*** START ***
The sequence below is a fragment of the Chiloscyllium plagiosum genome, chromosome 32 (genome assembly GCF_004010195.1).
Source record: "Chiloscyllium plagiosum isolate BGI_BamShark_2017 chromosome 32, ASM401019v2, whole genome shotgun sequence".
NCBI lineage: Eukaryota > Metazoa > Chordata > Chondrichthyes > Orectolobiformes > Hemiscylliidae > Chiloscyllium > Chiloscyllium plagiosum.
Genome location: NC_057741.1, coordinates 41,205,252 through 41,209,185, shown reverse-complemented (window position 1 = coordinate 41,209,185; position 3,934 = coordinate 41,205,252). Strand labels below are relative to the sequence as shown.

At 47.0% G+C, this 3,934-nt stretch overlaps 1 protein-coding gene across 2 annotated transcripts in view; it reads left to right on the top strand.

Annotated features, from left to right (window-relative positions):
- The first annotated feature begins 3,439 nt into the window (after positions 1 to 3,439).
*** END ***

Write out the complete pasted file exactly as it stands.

The sequence below is a fragment of the Chiloscyllium plagiosum genome, chromosome 32 (genome assembly GCF_004010195.1).
Source record: "Chiloscyllium plagiosum isolate BGI_BamShark_2017 chromosome 32, ASM401019v2, whole genome shotgun sequence".
NCBI lineage: Eukaryota > Metazoa > Chordata > Chondrichthyes > Orectolobiformes > Hemiscylliidae > Chiloscyllium > Chiloscyllium plagiosum.
Genome location: NC_057741.1, coordinates 41,205,252 through 41,209,185, shown reverse-complemented (window position 1 = coordinate 41,209,185; position 3,934 = coordinate 41,205,252). Strand labels below are relative to the sequence as shown.

At 47.0% G+C, this 3,934-nt stretch overlaps 1 protein-coding gene across 2 annotated transcripts in view; it reads left to right on the top strand.

Annotated features, from left to right (window-relative positions):
- The first annotated feature begins 3,439 nt into the window (after positions 1 to 3,439).